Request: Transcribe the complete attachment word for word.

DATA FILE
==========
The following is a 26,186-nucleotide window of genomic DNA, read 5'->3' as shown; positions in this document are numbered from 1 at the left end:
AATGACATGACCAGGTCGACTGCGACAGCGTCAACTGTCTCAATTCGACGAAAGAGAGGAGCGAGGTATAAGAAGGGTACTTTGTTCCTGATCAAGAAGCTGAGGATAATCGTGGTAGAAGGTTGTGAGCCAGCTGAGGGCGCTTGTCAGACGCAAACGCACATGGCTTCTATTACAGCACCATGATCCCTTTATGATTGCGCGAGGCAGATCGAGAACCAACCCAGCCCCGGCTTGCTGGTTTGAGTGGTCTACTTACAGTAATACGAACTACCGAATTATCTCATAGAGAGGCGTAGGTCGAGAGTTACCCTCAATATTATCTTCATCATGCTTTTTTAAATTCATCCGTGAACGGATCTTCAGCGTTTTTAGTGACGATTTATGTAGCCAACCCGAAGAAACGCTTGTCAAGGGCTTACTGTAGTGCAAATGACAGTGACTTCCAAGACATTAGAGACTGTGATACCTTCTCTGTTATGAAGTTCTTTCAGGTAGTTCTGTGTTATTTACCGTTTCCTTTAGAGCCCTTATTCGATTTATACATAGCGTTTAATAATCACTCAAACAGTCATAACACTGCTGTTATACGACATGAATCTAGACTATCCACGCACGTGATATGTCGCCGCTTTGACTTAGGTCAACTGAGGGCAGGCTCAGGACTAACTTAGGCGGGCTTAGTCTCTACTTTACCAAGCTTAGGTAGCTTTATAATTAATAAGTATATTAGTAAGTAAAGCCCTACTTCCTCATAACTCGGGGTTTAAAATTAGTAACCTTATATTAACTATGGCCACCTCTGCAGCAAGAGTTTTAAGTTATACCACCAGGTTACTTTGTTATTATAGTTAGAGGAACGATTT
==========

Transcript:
The following is a 26,186-nucleotide window of genomic DNA, read 5'->3' as shown; positions in this document are numbered from 1 at the left end:
AATGACATGACCAGGTCGACTGCGACAGCGTCAACTGTCTCAATTCGACGAAAGAGAGGAGCGAGGTATAAGAAGGGTACTTTGTTCCTGATCAAGAAGCTGAGGATAATCGTGGTAGAAGGTTGTGAGCCAGCTGAGGGCGCTTGTCAGACGCAAACGCACATGGCTTCTATTACAGCACCATGATCCCTTTATGATTGCGCGAGGCAGATCGAGAACCAACCCAGCCCCGGCTTGCTGGTTTGAGTGGTCTACTTACAGTAATACGAACTACCGAATTATCTCATAGAGAGGCGTAGGTCGAGAGTTACCCTCAATATTATCTTCATCATGCTTTTTTAAATTCATCCGTGAACGGATCTTCAGCGTTTTTAGTGACGATTTATGTAGCCAACCCGAAGAAACGCTTGTCAAGGGCTTACTGTAGTGCAAATGACAGTGACTTCCAAGACATTAGAGACTGTGATACCTTCTCTGTTATGAAGTTCTTTCAGGTAGTTCTGTGTTATTTACCGTTTCCTTTAGAGCCCTTATTCGATTTATACATAGCGTTTAATAATCACTCAAACAGTCATAACACTGCTGTTATACGACATGAATCTAGACTATCCACGCACGTGATATGTCGCCGCTTTGACTTAGGTCAACTGAGGGCAGGCTCAGGACTAACTTAGGCGGGCTTAGTCTCTACTTTACCAAGCTTAGGTAGCTTTATAATTAATAAGTATATTAGTAAGTAAAGCCCTACTTCCTCATAACTCGGGGTTTAAAATTAGTAACCTTATATTAACTATGGCCACCTCTGCAGCAAGAGTTTTAAGTTATACCACCAGGTTACTTTGTTATTATAGTTAGAGGAACGATTT